Synopses & Reviews
Meet Goha, that funny little man with the faithful donkey, whose tales, beloved for their wit and wisdom, have been passed down through the streets of the smallest villages of the Middle East for centuries. Meet Goha, who in making us laugh at him, shows us—young and old everywhere— that we can laugh at ourselves.
Collected by one of the Middle East’s most prestigious translators and illustrated in whimsical handsewn khimeyas, this is a joyful celebration of the best of Goha, one of folklore’s most unexpected and beloved heroes.
"The 15 tales in this collection belong to a Middle Eastern oral tradition about a wise fool who sometimes bears the brunt of his neighbors and sometimes outwits them. Each story contains a full-page illustration crafted by an uncle-nephew team of Cairo tentmakers; the collaborators create a khimeya, a hand-sewn quilted scene featuring Goha, dressed in dark pants, gold-tinted shoes and shirt, and green belt and turban. They fashion buildings, furniture, mats and animals from artfully cut, colorful fabrics, which contrast brightly with the straw-colored background; strategically placed black-threaded lines add a three-dimensional quality. In 'Goha and the Shoes,' readers laugh with Goha. He subverts his uninvited guests' plan to trick him into providing lunch by selling their shoes (left outside his door) to pay for the meal ('Your shoes... are now in your stomachs!' says he). Other stories will prompt laughter at the unlikely hero, as with 'Goha Counts His Donkeys': the fellow counts 12 animals when he stands, but only 11 when he mounts. In perhaps the most familiar story, Goha and his son respond to the unsolicited criticism of passersby on a trip to a nearby town: first Goha rides the donkey while his son walks, then they switch places, then both ride, and finally, they carry the donkey. Goha's moral: 'In life, it is impossible to please everyone.' These charming stories provide both a fine introduction to a cultural tradition and a welcome reminder that stories can be a universal pleasure. Ages 5-up." Publishers Weekly (Copyright Reed Business Information, Inc.)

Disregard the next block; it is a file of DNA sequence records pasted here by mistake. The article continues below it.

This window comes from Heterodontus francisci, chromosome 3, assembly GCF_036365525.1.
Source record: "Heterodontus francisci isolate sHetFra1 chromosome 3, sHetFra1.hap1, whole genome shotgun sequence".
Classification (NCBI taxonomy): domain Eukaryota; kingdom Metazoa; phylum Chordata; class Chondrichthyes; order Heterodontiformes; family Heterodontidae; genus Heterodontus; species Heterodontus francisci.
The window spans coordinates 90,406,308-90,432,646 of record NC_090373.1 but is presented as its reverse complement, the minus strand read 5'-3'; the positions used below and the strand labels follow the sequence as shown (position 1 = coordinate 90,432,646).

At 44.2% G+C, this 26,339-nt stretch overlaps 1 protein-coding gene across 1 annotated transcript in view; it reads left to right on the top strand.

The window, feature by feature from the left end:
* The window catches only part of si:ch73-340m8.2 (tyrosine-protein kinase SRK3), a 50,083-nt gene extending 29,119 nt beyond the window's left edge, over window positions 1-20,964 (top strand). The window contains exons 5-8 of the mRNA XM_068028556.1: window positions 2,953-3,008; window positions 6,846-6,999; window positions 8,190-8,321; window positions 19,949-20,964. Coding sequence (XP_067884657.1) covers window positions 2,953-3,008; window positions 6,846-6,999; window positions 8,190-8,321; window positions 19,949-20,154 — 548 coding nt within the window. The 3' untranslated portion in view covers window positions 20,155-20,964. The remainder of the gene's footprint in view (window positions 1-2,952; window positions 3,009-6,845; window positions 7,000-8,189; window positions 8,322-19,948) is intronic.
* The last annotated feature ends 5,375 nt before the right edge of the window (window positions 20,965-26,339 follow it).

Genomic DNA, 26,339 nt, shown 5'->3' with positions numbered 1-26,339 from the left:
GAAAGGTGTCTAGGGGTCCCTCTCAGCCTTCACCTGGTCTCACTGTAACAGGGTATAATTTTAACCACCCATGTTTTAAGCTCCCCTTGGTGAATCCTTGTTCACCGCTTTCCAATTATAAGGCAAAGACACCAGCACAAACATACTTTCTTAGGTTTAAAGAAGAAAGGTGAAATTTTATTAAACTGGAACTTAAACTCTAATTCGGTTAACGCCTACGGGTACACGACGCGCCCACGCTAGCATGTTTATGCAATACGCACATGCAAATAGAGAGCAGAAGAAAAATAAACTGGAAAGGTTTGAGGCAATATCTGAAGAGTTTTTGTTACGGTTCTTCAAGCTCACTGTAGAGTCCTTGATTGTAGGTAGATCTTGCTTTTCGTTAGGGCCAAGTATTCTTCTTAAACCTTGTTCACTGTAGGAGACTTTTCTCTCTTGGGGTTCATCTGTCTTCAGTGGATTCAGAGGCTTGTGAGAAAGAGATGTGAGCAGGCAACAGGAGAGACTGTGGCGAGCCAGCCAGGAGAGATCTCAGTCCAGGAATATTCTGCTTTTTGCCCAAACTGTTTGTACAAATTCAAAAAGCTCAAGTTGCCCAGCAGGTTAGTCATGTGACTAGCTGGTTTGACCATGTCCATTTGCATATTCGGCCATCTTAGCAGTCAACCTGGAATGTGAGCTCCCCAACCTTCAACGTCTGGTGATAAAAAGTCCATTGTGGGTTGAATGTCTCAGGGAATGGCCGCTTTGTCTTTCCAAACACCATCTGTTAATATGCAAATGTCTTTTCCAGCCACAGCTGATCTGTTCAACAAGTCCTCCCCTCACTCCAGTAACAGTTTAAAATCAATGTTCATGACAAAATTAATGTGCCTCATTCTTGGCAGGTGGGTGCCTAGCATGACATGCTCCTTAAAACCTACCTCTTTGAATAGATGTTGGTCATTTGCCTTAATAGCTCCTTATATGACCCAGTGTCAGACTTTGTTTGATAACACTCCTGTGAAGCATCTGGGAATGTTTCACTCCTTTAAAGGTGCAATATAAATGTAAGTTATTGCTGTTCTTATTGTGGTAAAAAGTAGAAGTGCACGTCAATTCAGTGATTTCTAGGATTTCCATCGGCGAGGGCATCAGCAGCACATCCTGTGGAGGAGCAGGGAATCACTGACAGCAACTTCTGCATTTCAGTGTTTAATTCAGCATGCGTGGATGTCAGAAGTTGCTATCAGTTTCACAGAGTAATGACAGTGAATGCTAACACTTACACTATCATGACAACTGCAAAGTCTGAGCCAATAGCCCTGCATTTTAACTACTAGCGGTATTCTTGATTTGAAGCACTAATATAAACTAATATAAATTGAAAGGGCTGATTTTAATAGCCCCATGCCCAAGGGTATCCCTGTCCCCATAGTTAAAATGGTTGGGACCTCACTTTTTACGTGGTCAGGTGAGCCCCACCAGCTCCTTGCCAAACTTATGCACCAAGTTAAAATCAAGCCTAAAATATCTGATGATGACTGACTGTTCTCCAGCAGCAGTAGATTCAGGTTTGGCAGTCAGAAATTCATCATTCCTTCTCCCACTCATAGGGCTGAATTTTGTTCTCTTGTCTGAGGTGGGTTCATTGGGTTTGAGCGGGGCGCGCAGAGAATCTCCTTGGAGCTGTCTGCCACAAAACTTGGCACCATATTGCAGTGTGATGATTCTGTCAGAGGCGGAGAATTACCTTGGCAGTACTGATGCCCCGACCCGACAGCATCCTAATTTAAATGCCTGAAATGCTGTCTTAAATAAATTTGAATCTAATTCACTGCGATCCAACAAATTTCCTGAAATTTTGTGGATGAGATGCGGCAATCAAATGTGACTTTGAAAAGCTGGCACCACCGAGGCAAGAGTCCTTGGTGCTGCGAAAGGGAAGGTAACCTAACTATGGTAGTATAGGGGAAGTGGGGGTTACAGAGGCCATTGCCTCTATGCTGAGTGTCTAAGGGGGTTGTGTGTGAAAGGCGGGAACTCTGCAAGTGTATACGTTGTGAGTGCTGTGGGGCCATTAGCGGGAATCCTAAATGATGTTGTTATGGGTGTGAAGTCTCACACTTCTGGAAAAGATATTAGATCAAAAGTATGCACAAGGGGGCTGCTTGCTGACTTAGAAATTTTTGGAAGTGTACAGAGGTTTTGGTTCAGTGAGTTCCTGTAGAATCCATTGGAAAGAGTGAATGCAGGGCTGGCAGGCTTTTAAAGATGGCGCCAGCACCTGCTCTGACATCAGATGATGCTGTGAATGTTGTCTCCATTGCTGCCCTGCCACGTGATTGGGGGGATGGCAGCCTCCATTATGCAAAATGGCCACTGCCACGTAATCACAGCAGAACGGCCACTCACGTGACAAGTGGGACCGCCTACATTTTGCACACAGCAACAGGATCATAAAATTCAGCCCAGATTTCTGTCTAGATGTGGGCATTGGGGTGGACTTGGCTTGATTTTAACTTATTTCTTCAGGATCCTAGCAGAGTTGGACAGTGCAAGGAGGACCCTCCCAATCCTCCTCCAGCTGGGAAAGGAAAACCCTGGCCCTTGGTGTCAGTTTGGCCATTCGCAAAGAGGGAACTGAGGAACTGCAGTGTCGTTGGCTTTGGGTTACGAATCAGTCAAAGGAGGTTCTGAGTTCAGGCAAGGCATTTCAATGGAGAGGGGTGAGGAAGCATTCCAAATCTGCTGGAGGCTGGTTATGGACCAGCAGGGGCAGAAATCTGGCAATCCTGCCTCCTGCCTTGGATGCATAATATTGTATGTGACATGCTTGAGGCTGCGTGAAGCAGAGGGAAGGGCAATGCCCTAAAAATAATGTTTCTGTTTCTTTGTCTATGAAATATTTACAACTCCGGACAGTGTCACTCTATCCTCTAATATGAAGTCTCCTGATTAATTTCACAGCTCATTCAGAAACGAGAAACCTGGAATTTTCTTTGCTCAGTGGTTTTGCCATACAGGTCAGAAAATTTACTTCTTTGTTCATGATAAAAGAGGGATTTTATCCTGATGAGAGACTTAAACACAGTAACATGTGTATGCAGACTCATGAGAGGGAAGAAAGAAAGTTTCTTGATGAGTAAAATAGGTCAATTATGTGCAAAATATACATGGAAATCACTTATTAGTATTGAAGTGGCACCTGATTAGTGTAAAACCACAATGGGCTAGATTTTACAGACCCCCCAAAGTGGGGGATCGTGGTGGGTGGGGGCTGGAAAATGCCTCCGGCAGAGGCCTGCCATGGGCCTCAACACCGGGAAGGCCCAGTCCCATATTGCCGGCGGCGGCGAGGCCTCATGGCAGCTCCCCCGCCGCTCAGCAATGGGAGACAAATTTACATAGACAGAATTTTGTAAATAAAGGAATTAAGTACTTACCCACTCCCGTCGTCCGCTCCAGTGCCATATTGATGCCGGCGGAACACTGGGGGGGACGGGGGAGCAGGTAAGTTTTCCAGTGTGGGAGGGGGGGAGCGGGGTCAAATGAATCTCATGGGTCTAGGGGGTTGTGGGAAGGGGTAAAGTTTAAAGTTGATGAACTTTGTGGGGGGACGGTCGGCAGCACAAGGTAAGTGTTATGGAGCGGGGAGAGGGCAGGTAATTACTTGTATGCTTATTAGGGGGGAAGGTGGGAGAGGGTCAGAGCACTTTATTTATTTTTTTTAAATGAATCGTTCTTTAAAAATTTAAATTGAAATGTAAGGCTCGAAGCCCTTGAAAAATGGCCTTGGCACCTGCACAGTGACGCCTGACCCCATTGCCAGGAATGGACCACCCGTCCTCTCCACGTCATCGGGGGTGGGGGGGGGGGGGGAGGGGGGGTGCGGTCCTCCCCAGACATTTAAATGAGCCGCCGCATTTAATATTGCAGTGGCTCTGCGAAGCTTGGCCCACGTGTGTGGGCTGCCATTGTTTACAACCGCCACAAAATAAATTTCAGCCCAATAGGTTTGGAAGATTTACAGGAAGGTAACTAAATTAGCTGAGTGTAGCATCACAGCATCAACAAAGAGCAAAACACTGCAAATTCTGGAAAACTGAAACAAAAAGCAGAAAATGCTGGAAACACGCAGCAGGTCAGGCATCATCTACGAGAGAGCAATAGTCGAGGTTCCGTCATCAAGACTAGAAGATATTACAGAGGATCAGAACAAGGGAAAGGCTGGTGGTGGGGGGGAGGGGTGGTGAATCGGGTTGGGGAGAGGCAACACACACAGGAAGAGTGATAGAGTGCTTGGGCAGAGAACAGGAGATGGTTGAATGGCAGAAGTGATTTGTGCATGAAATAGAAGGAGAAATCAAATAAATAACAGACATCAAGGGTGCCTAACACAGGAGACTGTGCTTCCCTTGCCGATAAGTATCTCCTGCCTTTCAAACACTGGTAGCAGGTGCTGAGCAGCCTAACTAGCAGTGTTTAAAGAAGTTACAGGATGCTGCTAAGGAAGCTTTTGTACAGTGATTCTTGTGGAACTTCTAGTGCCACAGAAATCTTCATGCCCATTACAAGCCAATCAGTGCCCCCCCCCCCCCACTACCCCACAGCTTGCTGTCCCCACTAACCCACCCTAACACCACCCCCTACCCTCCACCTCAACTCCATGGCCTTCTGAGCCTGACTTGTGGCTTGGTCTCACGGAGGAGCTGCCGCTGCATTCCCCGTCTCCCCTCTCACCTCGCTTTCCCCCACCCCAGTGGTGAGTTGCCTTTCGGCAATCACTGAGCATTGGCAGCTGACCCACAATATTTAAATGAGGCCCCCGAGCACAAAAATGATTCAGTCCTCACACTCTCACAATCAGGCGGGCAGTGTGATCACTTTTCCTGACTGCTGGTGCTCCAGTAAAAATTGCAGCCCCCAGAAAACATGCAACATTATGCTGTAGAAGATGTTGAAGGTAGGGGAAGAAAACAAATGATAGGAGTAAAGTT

"The stories contain interesting cultural insights about a part of the world unknown to many in the Western Hemisphere, while yielding universal truths. Although there is a variety of curricular possibilities, children would undoubtedly enjoy comparing this folk hero to his cousins Jack, Anansi, Coyote, or Brer Rabbit. And as a guidebook to survival strategies for challenging situations, there is none better." -School Library Journal, starred review
"In this spirited collaboration, a Middle Eastern trickster-fool is strikingly presented to American children. [E]ach scene exudes a comical energy… that will instantly put kids in a giggling mood." —Booklist, starred review
Collected by one of the Middle East's most prestigious translators and illustrated in whimsical handsewn "khimeyas," this is a joyful celebration of the best of Goha, one of folklore's most unexpected and beloved heroes. Full color.